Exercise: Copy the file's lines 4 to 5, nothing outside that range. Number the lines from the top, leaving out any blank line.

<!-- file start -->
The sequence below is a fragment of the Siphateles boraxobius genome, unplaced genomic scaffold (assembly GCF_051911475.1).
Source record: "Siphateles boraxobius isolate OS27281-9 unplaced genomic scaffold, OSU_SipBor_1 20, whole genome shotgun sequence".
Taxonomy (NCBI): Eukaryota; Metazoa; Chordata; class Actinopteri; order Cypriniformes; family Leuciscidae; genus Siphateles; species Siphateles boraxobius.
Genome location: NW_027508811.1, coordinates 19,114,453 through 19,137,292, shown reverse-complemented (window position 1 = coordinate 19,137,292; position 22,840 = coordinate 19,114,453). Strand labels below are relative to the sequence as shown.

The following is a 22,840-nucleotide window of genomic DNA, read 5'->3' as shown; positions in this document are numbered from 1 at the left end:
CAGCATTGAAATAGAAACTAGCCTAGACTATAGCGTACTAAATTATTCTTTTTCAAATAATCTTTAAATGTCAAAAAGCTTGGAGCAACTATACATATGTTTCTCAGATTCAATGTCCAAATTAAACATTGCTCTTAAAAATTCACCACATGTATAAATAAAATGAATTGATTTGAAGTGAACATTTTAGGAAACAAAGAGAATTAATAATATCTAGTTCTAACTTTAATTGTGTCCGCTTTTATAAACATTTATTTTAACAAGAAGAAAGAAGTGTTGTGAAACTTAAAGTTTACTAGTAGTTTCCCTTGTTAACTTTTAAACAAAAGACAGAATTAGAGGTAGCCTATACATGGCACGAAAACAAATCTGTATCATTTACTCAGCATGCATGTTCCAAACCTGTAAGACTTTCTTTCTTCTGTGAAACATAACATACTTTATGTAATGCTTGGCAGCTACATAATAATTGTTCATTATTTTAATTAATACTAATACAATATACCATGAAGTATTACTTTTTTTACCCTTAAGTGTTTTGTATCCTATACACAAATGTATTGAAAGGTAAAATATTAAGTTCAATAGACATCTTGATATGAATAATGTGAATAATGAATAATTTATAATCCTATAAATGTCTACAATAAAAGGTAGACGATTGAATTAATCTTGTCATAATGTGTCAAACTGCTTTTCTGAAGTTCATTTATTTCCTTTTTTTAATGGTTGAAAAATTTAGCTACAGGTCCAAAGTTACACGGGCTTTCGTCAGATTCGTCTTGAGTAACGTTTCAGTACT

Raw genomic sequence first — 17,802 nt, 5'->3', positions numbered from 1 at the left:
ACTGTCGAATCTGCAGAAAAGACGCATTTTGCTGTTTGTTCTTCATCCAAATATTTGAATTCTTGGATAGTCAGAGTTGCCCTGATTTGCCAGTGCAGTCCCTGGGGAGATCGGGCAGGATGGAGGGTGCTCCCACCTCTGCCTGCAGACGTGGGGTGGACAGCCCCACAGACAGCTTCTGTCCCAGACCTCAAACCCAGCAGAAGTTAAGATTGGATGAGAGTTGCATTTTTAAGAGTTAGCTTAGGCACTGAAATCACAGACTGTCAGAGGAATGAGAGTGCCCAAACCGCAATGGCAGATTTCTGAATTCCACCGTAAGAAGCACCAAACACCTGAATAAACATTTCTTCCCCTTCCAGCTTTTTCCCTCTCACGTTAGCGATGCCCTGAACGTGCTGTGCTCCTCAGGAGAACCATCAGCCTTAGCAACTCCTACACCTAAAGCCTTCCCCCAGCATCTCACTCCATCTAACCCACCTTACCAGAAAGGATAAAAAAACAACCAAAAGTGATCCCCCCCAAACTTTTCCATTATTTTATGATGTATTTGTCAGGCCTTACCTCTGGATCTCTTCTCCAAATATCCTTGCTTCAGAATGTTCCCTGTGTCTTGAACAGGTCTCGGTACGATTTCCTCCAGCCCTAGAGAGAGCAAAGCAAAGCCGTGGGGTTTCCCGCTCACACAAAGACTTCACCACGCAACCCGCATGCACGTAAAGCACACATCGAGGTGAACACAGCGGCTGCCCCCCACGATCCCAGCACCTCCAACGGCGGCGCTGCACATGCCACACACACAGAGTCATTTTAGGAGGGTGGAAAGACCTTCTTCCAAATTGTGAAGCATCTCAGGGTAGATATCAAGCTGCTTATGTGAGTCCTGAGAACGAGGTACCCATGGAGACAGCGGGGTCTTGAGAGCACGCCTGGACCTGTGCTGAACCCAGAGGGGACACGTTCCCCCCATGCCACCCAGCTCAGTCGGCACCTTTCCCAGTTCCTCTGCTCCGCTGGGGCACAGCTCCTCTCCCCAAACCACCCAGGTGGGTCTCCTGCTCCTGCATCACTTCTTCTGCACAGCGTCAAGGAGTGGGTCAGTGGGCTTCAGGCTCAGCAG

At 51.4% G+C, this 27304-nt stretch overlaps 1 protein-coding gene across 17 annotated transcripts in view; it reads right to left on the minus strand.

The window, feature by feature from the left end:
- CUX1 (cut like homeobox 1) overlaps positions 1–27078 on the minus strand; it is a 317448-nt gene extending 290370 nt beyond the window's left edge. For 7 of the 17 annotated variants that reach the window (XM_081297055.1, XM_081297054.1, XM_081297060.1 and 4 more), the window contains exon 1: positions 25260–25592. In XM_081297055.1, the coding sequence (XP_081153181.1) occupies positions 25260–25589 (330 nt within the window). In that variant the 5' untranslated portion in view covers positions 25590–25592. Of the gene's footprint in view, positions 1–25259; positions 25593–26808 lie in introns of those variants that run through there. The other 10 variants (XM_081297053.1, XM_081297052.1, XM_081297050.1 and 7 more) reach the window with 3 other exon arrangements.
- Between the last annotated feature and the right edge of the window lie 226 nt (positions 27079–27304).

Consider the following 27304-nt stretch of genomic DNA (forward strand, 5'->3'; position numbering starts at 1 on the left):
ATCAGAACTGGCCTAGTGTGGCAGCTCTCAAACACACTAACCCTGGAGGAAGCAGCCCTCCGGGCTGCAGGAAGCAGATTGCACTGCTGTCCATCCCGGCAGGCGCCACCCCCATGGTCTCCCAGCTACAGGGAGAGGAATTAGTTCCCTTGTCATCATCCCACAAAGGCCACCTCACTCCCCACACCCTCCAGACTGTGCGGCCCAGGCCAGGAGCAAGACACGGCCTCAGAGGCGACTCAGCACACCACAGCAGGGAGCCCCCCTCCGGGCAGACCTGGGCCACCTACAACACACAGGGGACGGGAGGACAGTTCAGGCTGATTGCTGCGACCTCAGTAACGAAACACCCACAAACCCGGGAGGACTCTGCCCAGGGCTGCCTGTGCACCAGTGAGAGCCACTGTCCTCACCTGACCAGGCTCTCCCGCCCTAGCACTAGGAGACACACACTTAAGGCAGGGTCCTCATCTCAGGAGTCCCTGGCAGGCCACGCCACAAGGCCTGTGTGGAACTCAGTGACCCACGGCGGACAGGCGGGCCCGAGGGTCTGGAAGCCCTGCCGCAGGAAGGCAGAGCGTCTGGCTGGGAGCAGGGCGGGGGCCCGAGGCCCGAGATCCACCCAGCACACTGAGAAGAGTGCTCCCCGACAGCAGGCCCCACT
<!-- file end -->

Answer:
Genome location: NW_027508811.1, coordinates 19,114,453 through 19,137,292, shown reverse-complemented (window position 1 = coordinate 19,137,292; position 22,840 = coordinate 19,114,453). Strand labels below are relative to the sequence as shown.

The following is a 22,840-nucleotide window of genomic DNA, read 5'->3' as shown; positions in this document are numbered from 1 at the left end: